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Riding the buses » Why travel » Why travel: Because it makes life more interesting

Why travel: Because it makes life more interesting

When your senses are a little dull from the routines of everyday life, catch a plane and in a matter of hours you’ll be in another world, another culture. You can head to San Cristobal de las Casas in Mexico’s southernmost state and have dinner with Lacandon Indians at a scientific and cultural institute there. Or how about watching the sun set in the Great Thar Desert on the Pakistani-Indian border, an experience I combined with discussing the pros and cons of arranged marriage with my guide who, I was told, is a prince.

You can go sailing in Halong Bay, a place where the dragon descends into the sea. There are over 3,000 limestone islands in the bay and their shape is such that you’ll feel like you’re sailing around icebergs. There are junks, hand-carved row boats, floating villages, underground caves.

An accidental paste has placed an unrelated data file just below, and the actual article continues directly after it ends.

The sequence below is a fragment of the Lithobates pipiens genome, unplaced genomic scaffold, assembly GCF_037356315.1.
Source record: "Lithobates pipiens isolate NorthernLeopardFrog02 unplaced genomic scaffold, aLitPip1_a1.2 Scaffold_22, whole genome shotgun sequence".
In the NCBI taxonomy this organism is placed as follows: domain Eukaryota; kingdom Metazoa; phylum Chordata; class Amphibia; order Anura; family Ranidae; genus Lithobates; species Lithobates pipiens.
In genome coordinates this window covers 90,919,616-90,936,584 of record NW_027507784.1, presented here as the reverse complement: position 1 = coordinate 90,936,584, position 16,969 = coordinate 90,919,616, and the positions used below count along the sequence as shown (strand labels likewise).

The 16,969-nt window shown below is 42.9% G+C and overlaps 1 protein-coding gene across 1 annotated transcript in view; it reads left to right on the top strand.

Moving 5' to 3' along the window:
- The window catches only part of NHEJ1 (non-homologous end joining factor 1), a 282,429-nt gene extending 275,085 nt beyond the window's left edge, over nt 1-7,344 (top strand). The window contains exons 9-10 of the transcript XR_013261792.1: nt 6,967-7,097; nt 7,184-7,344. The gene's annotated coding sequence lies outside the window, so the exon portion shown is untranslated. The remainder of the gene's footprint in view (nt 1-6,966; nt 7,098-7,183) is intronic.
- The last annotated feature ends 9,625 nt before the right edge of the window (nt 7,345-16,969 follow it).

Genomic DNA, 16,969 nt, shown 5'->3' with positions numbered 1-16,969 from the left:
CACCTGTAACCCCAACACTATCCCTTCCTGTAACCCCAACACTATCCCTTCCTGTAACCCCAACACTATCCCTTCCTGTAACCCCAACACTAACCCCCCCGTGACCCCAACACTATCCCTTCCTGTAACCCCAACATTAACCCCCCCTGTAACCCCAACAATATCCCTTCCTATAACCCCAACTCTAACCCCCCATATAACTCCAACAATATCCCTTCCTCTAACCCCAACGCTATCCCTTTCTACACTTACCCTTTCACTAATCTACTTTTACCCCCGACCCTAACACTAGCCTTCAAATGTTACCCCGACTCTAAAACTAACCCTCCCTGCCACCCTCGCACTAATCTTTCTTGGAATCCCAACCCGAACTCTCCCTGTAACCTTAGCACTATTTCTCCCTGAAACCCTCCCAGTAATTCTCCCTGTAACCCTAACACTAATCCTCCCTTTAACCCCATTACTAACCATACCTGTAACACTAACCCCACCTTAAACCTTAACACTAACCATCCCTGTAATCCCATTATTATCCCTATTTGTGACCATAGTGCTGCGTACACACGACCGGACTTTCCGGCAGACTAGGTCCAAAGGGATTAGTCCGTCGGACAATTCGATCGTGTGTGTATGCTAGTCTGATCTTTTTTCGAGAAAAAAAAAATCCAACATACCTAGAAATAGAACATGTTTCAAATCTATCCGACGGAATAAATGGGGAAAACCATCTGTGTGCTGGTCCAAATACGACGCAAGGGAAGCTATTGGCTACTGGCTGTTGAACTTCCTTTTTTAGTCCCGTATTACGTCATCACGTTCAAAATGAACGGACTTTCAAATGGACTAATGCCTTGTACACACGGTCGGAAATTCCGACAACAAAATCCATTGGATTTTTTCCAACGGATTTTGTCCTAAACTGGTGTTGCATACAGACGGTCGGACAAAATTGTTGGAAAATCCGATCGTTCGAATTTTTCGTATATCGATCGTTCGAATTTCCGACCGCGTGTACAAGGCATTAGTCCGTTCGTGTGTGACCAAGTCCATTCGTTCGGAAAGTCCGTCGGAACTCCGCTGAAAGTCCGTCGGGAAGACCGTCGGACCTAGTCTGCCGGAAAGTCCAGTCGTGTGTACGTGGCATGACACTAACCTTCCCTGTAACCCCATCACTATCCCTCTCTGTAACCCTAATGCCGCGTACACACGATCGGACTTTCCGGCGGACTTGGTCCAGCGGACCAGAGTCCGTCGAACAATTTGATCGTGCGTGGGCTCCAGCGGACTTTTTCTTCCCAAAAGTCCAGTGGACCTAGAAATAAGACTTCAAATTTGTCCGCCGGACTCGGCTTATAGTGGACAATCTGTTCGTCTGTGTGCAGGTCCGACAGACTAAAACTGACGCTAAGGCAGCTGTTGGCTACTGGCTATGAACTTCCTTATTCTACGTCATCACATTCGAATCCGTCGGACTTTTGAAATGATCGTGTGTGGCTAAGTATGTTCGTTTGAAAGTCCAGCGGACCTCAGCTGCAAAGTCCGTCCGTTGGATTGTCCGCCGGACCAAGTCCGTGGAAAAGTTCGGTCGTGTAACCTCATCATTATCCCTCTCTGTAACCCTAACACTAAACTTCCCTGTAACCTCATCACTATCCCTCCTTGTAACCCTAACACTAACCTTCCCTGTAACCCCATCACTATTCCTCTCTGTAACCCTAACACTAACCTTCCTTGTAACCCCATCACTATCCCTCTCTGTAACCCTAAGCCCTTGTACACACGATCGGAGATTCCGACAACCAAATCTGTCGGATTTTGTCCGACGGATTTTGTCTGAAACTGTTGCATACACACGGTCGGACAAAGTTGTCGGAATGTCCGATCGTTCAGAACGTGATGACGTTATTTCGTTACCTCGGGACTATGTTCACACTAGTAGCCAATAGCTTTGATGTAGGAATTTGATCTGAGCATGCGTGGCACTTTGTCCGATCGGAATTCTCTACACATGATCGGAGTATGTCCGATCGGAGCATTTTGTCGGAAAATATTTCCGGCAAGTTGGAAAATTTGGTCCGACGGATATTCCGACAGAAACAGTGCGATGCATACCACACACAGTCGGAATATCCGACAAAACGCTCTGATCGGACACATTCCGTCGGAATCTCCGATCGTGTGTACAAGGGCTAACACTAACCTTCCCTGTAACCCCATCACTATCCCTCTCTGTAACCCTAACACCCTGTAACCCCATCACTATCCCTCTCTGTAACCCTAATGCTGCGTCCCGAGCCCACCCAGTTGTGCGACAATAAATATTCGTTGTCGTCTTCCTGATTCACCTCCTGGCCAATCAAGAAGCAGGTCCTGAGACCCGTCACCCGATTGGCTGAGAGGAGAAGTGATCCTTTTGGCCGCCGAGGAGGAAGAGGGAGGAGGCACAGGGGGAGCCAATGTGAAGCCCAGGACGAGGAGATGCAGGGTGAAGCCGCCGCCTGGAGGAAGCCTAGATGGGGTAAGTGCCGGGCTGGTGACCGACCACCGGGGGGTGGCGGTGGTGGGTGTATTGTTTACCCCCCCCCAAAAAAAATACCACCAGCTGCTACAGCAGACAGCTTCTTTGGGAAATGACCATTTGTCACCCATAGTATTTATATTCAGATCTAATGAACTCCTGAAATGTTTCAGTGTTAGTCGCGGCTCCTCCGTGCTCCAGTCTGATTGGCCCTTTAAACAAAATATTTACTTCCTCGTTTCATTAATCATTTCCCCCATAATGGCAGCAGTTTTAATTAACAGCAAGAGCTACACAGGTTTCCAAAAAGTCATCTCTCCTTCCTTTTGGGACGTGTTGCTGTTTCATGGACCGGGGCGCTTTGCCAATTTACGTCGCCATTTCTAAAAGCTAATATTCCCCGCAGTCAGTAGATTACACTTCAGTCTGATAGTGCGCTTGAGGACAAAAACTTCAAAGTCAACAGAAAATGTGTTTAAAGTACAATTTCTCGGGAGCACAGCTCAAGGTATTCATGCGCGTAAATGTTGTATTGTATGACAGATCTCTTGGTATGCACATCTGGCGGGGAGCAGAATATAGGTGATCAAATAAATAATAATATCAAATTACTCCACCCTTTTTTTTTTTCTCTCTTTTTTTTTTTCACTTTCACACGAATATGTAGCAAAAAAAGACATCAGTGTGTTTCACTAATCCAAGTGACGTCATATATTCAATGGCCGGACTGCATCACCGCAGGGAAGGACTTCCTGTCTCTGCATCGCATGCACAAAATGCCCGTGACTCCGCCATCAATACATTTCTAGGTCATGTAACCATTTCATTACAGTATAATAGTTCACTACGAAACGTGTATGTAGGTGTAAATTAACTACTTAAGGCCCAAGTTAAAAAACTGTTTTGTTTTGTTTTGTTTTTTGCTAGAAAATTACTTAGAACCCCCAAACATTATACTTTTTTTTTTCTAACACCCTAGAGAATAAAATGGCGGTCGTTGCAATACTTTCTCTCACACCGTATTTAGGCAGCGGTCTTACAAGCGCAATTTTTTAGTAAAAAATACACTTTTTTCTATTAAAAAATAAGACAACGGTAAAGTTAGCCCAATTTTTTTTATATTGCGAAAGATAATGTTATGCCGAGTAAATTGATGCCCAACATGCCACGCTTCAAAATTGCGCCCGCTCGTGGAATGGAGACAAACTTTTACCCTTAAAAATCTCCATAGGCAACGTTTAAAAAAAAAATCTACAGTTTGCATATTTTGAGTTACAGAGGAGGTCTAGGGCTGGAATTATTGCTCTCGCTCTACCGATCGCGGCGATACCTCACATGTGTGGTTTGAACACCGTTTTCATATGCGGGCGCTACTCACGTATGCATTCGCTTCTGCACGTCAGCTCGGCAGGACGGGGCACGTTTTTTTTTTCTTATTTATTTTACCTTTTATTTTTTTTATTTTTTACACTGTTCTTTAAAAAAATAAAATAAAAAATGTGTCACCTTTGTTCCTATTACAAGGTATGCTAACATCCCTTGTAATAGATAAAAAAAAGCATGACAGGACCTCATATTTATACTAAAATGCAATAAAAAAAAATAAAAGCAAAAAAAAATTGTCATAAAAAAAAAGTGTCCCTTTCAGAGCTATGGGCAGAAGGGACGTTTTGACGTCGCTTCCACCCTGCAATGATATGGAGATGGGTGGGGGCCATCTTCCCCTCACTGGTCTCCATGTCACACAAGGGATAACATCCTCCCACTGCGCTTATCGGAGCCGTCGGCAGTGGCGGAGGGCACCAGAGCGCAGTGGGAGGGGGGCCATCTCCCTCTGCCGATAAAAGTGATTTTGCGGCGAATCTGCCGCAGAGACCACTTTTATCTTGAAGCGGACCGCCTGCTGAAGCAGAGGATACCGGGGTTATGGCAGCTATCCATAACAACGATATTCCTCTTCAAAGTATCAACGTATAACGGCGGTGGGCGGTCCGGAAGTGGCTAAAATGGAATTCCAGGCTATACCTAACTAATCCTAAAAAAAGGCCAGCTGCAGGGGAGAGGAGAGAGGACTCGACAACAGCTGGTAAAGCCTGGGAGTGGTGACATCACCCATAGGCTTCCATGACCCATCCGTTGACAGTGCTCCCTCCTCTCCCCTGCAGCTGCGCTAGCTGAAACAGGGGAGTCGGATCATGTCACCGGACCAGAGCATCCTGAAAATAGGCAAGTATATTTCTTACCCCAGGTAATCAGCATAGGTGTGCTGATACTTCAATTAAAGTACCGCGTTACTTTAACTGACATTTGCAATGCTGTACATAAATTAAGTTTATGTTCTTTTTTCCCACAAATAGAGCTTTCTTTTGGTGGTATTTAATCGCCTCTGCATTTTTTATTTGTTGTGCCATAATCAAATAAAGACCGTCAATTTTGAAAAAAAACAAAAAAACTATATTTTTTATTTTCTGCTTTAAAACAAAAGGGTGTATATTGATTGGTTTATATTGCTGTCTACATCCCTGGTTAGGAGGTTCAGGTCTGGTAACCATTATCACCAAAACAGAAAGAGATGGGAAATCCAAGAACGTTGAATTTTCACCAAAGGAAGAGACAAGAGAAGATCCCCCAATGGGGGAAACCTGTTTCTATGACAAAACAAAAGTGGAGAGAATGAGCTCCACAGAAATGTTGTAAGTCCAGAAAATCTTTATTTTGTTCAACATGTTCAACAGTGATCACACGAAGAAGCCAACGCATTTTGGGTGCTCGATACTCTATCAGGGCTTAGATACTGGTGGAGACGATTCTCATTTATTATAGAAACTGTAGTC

Or walk around Fes, Marrakesh and Essaouia, walled Moroccan cities. In Fes, the walls of the medina are tall and muddy-brown in colour; the streets are narrow and there are no cars, only bicycles and donkeys and scooters driven by reckless young men. In Marrakesh there’s a huge square called Djemaa el Fna with snake charmers and dancing men and souks. The medina in Essaouia has high white walls, the shutters and doors of the houses are painted bright blue, as are the fishing boats that lay in the harbour just outside the walls.

It can be interesting to compare destinations, particularly if you visit them during the same trip. Hong Kong is not far from North Vietnam but the two places are so different. Hong Kong is shiny, clean, efficient, and expensive. There are signs everywhere telling you what not to do:

Do not eat. Fine $…
Do not drink. Fine $…
Do not spit. Fine $…
Do not smoke. Fine $…

North Vietnam lacks the polish of Hong Kong but it has soul. In Hanoi, the polluted streets are filled beyond capacity with motorbikes and you may have to hang onto the street cleaner’s cart as we did to make your way across them. In Hong Kong, I hid my non-digital camera because it made me look like a Neanderthal; in Vietnam I didn’t want to take the camera out because I’d seem too wealthy.

Last month, we were surprised by the turtles that were birthed in the sand by our rented house in Tamarindo, Costa Rica. We held our breath as each one struggled out of the hole and slowly made its way down the beach to the water, then washed back onshore by a wave until finally released to the sea.

Riding the buses makes for an interesting life.

By Sylvia Fanjoy

© Riding the buses 2011

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